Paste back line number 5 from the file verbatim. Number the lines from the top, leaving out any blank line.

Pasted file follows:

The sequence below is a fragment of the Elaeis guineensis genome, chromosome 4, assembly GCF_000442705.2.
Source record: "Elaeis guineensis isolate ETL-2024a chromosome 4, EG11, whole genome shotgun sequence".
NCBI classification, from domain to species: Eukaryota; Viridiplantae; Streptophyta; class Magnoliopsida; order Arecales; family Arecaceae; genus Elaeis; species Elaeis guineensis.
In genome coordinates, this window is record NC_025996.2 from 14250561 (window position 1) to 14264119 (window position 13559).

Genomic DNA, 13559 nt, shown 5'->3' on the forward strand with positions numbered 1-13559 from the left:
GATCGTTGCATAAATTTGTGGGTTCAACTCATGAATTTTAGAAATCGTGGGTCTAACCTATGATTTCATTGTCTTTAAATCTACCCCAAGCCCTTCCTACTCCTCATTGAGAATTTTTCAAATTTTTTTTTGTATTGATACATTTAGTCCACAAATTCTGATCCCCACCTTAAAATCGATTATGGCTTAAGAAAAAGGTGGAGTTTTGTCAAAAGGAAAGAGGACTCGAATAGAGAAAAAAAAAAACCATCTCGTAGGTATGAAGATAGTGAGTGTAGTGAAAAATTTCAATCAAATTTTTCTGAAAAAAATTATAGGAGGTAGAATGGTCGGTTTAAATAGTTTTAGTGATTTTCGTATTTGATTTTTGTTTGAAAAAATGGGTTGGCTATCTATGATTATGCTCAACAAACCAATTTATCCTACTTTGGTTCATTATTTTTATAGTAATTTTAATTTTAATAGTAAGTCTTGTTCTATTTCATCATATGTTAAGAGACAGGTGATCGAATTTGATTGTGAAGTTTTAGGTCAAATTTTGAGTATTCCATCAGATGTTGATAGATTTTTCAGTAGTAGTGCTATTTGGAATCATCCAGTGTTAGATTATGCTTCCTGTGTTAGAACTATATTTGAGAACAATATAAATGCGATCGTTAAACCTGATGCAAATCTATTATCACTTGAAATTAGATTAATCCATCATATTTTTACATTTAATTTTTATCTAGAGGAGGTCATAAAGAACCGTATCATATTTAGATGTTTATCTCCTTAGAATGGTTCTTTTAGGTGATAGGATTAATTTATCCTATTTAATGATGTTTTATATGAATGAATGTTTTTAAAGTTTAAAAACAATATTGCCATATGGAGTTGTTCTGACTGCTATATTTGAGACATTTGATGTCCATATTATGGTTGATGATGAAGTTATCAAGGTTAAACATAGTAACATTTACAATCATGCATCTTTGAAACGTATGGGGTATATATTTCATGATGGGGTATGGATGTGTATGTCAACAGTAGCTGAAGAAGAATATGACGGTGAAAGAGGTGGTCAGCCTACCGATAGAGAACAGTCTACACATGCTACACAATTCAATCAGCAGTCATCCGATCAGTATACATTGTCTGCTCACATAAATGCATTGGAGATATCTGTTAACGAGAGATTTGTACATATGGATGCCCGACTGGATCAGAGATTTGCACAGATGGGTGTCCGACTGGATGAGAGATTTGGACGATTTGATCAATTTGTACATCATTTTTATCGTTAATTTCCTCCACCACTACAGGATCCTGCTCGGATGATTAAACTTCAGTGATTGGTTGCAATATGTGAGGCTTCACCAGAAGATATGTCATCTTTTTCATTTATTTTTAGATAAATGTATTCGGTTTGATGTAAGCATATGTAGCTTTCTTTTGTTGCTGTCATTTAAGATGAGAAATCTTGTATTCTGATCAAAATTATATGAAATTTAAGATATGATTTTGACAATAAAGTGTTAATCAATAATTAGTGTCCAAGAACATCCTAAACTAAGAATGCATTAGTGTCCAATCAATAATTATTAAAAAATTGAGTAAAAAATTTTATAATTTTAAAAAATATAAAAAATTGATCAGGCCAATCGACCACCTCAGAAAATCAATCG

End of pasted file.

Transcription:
Genomic DNA, 13559 nt, shown 5'->3' on the forward strand with positions numbered 1-13559 from the left: